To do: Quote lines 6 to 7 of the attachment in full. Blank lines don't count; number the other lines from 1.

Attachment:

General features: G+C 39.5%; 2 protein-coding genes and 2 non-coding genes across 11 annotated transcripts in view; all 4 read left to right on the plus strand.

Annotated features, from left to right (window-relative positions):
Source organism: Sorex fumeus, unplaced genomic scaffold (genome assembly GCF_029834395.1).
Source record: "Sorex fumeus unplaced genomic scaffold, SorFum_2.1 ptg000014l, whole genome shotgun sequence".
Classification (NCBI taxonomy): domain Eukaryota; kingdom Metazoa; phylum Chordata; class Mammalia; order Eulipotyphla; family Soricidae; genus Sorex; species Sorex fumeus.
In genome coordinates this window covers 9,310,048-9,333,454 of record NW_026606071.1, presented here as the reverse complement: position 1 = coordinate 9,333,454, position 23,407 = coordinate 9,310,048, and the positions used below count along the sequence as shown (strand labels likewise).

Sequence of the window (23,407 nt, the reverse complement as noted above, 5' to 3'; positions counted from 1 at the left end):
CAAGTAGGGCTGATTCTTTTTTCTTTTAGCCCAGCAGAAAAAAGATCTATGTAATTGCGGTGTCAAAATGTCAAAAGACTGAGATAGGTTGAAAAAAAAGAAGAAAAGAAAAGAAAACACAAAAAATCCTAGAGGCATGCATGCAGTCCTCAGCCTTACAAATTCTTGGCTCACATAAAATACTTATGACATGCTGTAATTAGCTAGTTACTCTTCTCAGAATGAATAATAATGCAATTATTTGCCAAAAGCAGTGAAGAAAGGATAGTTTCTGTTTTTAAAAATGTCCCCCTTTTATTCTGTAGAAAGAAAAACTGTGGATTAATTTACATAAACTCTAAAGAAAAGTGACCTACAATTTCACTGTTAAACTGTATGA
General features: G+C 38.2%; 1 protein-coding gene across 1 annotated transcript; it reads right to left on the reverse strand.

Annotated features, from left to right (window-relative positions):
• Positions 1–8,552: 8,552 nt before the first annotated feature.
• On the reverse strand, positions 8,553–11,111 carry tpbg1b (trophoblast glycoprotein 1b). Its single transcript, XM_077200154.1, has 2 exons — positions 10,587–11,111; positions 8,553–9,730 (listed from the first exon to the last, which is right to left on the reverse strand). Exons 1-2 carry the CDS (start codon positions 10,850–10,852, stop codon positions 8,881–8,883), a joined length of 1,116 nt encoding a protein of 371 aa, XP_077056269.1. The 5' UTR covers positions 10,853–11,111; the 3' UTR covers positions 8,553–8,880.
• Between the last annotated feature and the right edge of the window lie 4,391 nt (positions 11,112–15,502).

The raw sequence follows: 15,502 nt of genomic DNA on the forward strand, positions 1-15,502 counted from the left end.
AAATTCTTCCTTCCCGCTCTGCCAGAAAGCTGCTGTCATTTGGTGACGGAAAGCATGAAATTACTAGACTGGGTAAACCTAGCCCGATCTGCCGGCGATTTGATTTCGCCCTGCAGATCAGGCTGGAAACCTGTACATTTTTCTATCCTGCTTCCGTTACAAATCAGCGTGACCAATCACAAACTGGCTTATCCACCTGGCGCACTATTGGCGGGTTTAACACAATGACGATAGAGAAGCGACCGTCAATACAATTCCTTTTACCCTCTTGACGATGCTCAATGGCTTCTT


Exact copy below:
In genome coordinates this window covers 9,310,048-9,333,454 of record NW_026606071.1, presented here as the reverse complement: position 1 = coordinate 9,333,454, position 23,407 = coordinate 9,310,048, and the positions used below count along the sequence as shown (strand labels likewise).

Sequence of the window (23,407 nt, the reverse complement as noted above, 5' to 3'; positions counted from 1 at the left end):